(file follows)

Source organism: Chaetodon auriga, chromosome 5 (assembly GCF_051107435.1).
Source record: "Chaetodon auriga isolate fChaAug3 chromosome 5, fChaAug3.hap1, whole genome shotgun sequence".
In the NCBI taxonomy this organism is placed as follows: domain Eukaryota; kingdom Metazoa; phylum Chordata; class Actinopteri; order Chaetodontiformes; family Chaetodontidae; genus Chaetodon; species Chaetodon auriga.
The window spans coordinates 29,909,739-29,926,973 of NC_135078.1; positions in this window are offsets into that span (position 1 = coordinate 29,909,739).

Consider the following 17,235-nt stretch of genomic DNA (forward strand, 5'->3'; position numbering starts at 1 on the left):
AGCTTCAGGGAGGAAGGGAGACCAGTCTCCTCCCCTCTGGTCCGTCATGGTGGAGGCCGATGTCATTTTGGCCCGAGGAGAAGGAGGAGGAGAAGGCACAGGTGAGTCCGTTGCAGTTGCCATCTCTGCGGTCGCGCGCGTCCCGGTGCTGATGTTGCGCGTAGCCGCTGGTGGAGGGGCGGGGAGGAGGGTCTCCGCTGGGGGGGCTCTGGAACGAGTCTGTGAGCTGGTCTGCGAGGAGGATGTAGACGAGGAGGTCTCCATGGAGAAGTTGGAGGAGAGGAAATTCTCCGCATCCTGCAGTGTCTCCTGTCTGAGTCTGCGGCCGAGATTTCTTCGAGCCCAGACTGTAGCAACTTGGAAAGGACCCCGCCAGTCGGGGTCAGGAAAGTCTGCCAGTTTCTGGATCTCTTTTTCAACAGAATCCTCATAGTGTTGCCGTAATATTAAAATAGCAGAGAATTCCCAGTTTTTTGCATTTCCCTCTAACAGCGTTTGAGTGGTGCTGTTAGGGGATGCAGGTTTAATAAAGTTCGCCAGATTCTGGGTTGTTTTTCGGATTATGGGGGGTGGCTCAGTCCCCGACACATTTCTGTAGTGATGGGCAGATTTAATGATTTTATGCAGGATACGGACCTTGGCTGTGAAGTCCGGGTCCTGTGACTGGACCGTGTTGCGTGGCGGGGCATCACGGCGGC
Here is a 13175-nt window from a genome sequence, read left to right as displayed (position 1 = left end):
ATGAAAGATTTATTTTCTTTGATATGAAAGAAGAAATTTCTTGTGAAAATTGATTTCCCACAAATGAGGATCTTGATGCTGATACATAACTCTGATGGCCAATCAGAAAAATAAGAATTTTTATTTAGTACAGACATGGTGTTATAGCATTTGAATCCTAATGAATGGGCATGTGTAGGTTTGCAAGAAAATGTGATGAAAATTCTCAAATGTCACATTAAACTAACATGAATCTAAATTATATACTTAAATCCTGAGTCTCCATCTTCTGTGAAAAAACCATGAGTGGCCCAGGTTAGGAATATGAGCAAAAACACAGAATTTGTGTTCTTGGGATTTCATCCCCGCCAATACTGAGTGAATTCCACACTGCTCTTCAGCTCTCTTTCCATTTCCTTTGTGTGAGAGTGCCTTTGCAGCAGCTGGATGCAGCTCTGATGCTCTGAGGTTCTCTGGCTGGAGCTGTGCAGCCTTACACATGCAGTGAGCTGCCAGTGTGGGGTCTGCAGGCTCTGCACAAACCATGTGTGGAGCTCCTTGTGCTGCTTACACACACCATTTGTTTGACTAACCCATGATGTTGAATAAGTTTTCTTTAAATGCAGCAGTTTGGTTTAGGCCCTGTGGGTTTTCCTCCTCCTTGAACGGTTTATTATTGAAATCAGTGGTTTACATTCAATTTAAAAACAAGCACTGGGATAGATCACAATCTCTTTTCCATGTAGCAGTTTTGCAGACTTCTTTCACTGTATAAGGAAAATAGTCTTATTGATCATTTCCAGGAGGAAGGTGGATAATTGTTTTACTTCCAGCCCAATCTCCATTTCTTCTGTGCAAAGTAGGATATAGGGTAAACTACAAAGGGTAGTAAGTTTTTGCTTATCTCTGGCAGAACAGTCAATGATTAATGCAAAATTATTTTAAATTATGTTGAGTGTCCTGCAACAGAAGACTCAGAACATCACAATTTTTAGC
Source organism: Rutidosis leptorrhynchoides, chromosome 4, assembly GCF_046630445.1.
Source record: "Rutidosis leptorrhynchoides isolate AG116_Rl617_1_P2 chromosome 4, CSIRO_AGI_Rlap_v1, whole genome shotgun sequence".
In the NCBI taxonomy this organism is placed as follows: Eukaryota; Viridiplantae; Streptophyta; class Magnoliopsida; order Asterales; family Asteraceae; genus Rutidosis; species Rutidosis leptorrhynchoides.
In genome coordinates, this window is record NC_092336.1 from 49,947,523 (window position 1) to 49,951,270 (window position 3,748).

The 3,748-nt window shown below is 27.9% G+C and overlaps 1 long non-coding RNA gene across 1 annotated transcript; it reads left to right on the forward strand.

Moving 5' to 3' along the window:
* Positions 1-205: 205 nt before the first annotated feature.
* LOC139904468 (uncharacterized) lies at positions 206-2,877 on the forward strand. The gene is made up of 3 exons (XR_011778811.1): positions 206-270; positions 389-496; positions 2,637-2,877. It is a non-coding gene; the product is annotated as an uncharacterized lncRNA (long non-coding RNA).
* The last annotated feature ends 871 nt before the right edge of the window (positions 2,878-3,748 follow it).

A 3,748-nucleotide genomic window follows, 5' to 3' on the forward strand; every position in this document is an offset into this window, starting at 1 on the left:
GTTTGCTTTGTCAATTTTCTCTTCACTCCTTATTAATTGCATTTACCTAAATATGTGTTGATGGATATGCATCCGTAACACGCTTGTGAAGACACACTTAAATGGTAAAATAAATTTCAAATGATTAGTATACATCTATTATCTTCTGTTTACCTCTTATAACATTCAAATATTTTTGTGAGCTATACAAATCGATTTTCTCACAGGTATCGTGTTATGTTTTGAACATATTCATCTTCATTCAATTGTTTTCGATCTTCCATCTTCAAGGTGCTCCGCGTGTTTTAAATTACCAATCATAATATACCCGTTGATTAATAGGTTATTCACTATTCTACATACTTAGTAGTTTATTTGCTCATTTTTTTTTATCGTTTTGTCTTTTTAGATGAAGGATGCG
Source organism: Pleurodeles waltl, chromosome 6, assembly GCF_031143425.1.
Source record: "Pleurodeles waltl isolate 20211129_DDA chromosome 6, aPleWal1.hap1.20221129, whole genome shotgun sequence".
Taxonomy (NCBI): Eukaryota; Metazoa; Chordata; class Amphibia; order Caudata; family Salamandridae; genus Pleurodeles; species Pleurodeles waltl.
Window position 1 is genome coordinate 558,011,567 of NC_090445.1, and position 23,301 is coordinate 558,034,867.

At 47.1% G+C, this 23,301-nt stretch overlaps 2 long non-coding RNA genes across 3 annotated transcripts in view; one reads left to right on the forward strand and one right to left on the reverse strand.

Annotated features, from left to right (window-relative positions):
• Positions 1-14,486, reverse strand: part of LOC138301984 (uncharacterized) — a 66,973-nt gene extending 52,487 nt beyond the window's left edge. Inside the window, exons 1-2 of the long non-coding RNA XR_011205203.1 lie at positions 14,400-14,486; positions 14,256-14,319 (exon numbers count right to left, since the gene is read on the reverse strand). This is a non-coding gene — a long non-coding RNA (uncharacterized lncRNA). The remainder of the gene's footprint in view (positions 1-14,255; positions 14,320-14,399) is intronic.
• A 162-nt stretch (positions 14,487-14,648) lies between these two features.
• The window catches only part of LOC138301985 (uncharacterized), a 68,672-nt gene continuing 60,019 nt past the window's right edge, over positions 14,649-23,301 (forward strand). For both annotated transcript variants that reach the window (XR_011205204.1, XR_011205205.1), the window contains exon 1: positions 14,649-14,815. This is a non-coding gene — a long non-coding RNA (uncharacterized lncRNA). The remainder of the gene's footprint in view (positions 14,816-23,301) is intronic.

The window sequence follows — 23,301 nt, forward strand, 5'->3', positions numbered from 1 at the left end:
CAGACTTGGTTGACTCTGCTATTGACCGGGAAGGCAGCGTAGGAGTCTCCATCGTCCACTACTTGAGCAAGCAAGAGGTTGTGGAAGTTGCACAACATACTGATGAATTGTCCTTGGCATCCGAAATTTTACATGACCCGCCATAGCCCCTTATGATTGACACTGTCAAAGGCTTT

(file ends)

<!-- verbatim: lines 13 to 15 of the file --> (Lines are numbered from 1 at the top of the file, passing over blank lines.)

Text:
The 3,748-nt window shown below is 27.9% G+C and overlaps 1 long non-coding RNA gene across 1 annotated transcript; it reads left to right on the forward strand.

Moving 5' to 3' along the window:
* Positions 1-205: 205 nt before the first annotated feature.